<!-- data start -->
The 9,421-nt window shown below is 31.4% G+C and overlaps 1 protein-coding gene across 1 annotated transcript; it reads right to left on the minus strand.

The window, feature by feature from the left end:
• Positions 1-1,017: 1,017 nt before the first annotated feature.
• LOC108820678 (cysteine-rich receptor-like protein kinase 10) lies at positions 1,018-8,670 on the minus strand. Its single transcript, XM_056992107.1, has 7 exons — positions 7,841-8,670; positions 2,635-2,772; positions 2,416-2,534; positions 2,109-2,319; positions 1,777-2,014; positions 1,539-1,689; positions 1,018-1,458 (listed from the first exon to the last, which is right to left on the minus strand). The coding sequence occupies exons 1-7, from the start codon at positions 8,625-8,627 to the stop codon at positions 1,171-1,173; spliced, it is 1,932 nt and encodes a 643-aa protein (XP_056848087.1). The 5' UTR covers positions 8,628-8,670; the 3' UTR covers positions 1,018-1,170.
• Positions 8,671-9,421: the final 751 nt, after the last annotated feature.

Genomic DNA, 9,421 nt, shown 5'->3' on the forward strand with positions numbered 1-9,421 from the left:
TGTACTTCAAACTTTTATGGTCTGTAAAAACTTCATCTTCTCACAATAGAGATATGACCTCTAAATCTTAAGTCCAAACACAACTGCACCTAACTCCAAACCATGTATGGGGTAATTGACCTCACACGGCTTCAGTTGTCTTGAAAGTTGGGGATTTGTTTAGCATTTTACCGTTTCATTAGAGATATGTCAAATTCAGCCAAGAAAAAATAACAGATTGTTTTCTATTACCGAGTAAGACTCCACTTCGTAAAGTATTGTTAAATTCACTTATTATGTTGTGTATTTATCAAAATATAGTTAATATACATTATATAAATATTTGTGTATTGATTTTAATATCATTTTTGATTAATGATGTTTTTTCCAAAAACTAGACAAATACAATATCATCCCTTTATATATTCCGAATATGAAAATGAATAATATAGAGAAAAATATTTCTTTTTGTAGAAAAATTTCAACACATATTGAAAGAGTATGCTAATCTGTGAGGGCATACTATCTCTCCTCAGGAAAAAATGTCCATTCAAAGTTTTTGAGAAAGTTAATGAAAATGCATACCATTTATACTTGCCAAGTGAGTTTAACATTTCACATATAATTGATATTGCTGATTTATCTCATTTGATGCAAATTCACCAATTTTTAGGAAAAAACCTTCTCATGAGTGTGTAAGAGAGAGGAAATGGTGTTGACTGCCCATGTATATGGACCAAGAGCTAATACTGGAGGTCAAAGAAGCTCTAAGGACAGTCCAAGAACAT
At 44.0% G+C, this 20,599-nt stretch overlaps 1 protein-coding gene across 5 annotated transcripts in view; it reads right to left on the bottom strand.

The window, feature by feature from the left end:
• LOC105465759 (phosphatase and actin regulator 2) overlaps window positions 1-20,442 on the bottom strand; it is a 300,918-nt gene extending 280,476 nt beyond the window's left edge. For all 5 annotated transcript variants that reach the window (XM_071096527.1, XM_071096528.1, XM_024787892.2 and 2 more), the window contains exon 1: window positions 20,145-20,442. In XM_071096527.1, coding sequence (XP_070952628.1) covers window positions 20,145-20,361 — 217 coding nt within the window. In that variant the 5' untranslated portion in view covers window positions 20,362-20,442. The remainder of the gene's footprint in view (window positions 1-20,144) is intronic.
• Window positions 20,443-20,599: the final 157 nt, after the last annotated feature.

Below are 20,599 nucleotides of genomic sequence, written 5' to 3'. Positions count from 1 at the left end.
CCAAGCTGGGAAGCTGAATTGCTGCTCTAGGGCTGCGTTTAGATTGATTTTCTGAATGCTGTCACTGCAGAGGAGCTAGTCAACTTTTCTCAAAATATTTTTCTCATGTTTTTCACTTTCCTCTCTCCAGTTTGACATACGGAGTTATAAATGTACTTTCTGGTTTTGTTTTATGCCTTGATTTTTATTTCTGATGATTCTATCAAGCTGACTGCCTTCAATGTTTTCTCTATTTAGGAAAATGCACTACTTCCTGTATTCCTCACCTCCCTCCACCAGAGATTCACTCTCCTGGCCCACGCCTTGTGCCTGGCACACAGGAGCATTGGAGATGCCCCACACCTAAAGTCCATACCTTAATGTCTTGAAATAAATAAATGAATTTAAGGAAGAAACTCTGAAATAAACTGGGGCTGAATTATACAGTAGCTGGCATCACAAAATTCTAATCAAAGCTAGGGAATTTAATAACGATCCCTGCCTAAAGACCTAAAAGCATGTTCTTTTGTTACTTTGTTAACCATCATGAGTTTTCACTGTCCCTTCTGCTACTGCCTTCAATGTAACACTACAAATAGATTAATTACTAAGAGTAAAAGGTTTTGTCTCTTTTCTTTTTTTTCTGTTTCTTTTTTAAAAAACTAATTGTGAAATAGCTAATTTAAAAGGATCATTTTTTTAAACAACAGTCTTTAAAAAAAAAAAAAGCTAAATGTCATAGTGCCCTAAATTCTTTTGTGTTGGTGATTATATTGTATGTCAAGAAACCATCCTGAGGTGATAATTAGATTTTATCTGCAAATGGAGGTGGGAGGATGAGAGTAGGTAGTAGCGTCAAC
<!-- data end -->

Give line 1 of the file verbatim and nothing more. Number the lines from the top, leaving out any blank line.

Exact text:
The 9,421-nt window shown below is 31.4% G+C and overlaps 1 protein-coding gene across 1 annotated transcript; it reads right to left on the minus strand.